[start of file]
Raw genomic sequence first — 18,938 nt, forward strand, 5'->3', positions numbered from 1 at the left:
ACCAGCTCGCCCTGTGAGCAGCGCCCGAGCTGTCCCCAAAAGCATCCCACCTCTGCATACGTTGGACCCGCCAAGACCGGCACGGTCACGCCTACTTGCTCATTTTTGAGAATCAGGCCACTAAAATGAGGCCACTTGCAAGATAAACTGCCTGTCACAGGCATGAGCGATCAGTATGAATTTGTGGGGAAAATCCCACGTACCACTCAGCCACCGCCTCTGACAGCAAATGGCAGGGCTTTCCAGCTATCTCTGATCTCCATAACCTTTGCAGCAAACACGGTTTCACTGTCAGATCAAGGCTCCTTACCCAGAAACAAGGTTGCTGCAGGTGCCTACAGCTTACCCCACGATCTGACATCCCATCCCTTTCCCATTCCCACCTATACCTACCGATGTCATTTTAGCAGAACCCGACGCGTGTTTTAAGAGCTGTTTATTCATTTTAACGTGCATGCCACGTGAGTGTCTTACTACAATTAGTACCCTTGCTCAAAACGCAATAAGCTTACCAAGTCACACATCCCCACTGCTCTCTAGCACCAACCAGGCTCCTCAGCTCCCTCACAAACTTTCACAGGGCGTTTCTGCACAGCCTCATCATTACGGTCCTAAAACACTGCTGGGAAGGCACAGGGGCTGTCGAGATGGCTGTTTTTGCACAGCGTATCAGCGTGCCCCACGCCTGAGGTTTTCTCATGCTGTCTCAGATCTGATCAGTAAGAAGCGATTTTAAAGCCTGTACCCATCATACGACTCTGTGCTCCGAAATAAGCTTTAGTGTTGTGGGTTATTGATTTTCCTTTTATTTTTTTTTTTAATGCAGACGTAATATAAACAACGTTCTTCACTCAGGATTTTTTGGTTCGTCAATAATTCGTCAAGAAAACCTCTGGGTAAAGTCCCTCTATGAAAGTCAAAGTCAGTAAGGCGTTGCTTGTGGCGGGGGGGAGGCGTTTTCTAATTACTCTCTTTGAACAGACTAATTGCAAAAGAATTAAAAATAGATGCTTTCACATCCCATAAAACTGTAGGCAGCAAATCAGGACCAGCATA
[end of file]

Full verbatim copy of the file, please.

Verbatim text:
Raw genomic sequence first — 18,938 nt, forward strand, 5'->3', positions numbered from 1 at the left:
ACCAGCTCGCCCTGTGAGCAGCGCCCGAGCTGTCCCCAAAAGCATCCCACCTCTGCATACGTTGGACCCGCCAAGACCGGCACGGTCACGCCTACTTGCTCATTTTTGAGAATCAGGCCACTAAAATGAGGCCACTTGCAAGATAAACTGCCTGTCACAGGCATGAGCGATCAGTATGAATTTGTGGGGAAAATCCCACGTACCACTCAGCCACCGCCTCTGACAGCAAATGGCAGGGCTTTCCAGCTATCTCTGATCTCCATAACCTTTGCAGCAAACACGGTTTCACTGTCAGATCAAGGCTCCTTACCCAGAAACAAGGTTGCTGCAGGTGCCTACAGCTTACCCCACGATCTGACATCCCATCCCTTTCCCATTCCCACCTATACCTACCGATGTCATTTTAGCAGAACCCGACGCGTGTTTTAAGAGCTGTTTATTCATTTTAACGTGCATGCCACGTGAGTGTCTTACTACAATTAGTACCCTTGCTCAAAACGCAATAAGCTTACCAAGTCACACATCCCCACTGCTCTCTAGCACCAACCAGGCTCCTCAGCTCCCTCACAAACTTTCACAGGGCGTTTCTGCACAGCCTCATCATTACGGTCCTAAAACACTGCTGGGAAGGCACAGGGGCTGTCGAGATGGCTGTTTTTGCACAGCGTATCAGCGTGCCCCACGCCTGAGGTTTTCTCATGCTGTCTCAGATCTGATCAGTAAGAAGCGATTTTAAAGCCTGTACCCATCATACGACTCTGTGCTCCGAAATAAGCTTTAGTGTTGTGGGTTATTGATTTTCCTTTTATTTTTTTTTTTAATGCAGACGTAATATAAACAACGTTCTTCACTCAGGATTTTTTGGTTCGTCAATAATTCGTCAAGAAAACCTCTGGGTAAAGTCCCTCTATGAAAGTCAAAGTCAGTAAGGCGTTGCTTGTGGCGGGGGGGAGGCGTTTTCTAATTACTCTCTTTGAACAGACTAATTGCAAAAGAATTAAAAATAGATGCTTTCACATCCCATAAAACTGTAGGCAGCAAATCAGGACCAGCATA